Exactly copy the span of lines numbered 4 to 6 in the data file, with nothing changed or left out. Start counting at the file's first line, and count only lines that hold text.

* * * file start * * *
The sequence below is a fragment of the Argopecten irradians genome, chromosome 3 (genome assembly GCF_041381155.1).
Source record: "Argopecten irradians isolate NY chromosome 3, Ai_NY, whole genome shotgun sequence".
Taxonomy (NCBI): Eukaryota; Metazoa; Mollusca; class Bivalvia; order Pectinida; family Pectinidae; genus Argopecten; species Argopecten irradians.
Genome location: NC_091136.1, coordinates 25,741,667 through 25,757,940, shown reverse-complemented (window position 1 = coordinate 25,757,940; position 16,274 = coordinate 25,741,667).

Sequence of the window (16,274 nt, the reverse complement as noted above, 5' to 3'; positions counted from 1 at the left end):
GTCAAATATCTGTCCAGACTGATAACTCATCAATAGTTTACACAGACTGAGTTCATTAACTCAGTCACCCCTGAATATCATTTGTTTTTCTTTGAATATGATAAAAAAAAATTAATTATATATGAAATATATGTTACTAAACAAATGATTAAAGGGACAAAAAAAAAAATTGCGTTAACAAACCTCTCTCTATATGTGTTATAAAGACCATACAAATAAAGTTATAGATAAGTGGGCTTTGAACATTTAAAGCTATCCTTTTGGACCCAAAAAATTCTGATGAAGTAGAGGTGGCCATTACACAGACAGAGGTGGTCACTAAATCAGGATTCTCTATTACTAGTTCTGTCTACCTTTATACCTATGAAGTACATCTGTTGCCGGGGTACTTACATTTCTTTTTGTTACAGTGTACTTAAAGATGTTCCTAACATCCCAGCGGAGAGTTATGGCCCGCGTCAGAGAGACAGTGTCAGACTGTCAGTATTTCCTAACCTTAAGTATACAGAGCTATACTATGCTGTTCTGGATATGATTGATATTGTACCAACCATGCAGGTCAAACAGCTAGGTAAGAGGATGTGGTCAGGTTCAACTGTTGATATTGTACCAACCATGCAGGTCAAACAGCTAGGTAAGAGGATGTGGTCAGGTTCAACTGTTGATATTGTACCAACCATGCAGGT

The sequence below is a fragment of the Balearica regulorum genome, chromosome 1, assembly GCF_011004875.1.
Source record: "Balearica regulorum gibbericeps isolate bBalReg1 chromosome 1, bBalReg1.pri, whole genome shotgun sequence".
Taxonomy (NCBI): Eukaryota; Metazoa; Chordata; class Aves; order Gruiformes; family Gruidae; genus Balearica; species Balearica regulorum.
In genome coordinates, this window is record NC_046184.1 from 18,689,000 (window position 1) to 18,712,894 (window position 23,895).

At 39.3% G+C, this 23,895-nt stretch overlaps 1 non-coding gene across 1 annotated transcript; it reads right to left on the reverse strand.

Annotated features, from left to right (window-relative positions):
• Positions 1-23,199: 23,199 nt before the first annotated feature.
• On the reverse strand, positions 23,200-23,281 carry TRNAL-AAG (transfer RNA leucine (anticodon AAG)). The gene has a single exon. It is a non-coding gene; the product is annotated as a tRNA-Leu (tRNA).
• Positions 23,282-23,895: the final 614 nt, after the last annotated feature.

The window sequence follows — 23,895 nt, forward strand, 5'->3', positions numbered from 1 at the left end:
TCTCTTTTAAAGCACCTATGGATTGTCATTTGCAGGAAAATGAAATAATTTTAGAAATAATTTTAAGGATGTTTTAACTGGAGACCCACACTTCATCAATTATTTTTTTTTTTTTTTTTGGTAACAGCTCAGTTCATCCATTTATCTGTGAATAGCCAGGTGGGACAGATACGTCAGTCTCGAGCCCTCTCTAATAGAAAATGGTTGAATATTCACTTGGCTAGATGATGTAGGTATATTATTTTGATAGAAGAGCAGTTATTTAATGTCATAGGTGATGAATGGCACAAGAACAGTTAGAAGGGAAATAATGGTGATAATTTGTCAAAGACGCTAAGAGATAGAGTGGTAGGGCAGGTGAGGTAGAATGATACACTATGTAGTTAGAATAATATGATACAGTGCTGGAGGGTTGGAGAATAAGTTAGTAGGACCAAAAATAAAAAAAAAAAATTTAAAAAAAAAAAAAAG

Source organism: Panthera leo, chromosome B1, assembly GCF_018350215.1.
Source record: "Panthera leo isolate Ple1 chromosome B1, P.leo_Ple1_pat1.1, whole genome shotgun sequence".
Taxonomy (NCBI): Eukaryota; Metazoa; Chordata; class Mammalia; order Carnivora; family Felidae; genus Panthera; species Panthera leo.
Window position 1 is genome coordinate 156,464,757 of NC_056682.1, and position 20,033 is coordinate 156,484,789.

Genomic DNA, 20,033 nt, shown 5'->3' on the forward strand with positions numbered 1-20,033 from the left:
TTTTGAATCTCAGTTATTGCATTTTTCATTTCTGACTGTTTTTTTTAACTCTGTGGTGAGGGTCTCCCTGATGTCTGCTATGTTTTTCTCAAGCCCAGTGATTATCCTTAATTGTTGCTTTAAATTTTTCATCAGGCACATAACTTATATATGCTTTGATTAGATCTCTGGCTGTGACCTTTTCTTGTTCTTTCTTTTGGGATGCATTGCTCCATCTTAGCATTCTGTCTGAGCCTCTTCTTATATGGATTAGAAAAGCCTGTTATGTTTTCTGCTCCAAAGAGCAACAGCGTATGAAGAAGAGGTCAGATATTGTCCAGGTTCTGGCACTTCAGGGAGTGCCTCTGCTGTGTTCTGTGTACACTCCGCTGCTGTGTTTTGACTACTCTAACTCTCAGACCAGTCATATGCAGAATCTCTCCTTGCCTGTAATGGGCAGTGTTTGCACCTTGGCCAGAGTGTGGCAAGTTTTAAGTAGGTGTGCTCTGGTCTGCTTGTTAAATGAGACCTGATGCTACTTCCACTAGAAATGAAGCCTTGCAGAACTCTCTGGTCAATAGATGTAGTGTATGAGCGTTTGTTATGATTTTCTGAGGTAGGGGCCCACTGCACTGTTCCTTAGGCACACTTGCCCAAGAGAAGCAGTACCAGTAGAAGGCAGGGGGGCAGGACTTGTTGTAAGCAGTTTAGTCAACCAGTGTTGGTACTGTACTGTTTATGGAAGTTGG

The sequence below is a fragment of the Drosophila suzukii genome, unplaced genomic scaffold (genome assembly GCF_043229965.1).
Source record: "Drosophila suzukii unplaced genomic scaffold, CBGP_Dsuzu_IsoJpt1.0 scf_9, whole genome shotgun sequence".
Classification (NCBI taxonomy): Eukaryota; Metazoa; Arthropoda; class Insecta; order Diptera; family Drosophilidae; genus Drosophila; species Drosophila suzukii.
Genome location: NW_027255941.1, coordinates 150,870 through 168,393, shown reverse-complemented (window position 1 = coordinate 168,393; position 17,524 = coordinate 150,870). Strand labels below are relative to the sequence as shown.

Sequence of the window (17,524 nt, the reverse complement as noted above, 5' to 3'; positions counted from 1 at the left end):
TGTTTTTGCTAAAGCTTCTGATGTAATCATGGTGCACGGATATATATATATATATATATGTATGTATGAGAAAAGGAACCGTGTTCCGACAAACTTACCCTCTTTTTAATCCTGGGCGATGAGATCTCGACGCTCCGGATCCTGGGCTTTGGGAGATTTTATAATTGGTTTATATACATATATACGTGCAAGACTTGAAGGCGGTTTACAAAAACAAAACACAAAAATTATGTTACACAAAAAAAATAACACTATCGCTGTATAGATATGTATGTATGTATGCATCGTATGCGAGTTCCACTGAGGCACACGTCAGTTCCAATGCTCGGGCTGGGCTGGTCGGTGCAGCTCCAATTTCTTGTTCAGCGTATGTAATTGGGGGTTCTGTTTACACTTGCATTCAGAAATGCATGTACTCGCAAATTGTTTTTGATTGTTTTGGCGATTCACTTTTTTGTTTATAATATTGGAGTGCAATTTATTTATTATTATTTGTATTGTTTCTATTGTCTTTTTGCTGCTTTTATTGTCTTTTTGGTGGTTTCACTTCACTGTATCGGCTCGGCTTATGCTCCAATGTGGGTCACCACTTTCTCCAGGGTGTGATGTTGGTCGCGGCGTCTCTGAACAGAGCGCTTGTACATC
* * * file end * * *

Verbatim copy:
Genome location: NC_091136.1, coordinates 25,741,667 through 25,757,940, shown reverse-complemented (window position 1 = coordinate 25,757,940; position 16,274 = coordinate 25,741,667).

Sequence of the window (16,274 nt, the reverse complement as noted above, 5' to 3'; positions counted from 1 at the left end):
GTCAAATATCTGTCCAGACTGATAACTCATCAATAGTTTACACAGACTGAGTTCATTAACTCAGTCACCCCTGAATATCATTTGTTTTTCTTTGAATATGATAAAAAAAAATTAATTATATATGAAATATATGTTACTAAACAAATGATTAAAGGGACAAAAAAAAAAATTGCGTTAACAAACCTCTCTCTATATGTGTTATAAAGACCATACAAATAAAGTTATAGATAAGTGGGCTTTGAACATTTAAAGCTATCCTTTTGGACCCAAAAAATTCTGATGAAGTAGAGGTGGCCATTACACAGACAGAGGTGGTCACTAAATCAGGATTCTCTATTACTAGTTCTGTCTACCTTTATACCTATGAAGTACATCTGTTGCCGGGGTACTTACATTTCTTTTTGTTACAGTGTACTTAAAGATGTTCCTAACATCCCAGCGGAGAGTTATGGCCCGCGTCAGAGAGACAGTGTCAGACTGTCAGTATTTCCTAACCTTAAGTATACAGAGCTATACTATGCTGTTCTGGATATGATTGATATTGTACCAACCATGCAGGTCAAACAGCTAGGTAAGAGGATGTGGTCAGGTTCAACTGTTGATATTGTACCAACCATGCAGGTCAAACAGCTAGGTAAGAGGATGTGGTCAGGTTCAACTGTTGATATTGTACCAACCATGCAGGT